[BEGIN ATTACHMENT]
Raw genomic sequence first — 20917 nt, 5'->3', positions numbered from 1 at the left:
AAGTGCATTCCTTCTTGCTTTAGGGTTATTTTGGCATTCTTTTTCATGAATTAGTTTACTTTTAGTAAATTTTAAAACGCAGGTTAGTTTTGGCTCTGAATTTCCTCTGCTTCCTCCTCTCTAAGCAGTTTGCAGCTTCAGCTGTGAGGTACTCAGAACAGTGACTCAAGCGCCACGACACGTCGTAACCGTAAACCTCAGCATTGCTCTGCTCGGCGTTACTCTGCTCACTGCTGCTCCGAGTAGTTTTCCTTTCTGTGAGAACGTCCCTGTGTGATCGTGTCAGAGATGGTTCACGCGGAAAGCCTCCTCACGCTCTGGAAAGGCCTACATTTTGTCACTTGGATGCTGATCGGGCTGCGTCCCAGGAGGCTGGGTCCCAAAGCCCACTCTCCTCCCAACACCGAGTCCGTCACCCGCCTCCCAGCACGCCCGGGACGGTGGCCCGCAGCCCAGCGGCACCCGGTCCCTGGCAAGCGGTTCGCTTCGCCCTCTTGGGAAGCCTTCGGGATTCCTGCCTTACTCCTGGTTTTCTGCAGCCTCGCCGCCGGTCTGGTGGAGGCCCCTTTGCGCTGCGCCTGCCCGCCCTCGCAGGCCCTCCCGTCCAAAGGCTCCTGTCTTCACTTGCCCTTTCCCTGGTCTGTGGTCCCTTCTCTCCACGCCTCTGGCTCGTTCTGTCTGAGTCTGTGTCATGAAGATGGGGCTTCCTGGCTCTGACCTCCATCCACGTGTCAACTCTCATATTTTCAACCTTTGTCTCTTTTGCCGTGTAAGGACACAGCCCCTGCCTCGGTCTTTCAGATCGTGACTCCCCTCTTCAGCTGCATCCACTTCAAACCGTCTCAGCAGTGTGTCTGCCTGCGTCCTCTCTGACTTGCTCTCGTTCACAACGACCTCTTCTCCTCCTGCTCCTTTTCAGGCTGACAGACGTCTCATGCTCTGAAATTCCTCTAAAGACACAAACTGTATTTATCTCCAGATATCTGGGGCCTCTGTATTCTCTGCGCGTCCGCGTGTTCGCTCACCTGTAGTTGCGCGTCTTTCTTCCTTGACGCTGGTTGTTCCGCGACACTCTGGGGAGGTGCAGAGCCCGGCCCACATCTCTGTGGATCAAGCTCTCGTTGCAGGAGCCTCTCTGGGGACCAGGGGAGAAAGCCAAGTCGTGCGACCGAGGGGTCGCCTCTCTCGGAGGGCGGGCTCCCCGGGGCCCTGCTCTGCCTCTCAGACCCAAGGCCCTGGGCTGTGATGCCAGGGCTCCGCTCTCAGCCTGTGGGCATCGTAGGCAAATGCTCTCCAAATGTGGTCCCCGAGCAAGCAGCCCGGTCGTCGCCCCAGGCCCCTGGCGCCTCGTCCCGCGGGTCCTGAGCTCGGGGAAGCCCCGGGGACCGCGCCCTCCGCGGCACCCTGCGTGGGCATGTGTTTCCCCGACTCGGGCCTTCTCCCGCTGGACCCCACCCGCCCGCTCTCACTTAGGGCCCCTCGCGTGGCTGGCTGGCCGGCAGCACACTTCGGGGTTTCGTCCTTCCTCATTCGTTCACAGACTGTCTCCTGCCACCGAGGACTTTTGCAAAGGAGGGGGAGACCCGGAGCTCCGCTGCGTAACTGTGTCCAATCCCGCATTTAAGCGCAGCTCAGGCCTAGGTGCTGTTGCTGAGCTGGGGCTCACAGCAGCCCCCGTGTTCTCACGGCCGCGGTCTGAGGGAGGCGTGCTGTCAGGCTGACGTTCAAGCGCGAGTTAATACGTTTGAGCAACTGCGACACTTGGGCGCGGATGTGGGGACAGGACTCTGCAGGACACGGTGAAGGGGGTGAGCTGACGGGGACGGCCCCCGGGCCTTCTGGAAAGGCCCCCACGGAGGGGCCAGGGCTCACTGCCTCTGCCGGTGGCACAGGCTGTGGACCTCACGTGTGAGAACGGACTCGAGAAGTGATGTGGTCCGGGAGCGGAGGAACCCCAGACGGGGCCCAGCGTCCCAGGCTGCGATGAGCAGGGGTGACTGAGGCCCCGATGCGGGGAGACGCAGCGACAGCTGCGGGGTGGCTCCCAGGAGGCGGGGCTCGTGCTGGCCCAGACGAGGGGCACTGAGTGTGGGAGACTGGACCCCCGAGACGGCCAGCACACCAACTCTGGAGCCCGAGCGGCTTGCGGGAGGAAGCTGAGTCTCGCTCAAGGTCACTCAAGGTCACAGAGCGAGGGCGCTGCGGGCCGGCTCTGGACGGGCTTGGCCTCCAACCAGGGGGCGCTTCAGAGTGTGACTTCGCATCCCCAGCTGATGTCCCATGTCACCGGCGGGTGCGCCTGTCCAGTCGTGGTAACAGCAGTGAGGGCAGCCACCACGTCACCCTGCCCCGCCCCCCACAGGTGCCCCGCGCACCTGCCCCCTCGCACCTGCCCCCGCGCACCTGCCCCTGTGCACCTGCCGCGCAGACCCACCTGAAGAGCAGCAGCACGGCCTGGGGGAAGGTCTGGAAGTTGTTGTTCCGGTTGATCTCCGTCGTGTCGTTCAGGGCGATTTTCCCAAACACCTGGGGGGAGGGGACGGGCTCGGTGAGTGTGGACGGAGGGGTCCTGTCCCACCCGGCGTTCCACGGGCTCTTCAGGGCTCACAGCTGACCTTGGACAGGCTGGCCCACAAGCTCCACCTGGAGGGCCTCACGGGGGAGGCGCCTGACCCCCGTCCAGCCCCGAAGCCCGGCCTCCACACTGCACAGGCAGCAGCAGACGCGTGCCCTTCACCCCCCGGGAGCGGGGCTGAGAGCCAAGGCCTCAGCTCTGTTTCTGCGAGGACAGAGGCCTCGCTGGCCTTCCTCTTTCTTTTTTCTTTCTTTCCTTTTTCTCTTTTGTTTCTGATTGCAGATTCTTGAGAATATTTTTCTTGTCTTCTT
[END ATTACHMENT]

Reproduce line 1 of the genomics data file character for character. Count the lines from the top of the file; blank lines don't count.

Raw genomic sequence first — 20917 nt, 5'->3', positions numbered from 1 at the left: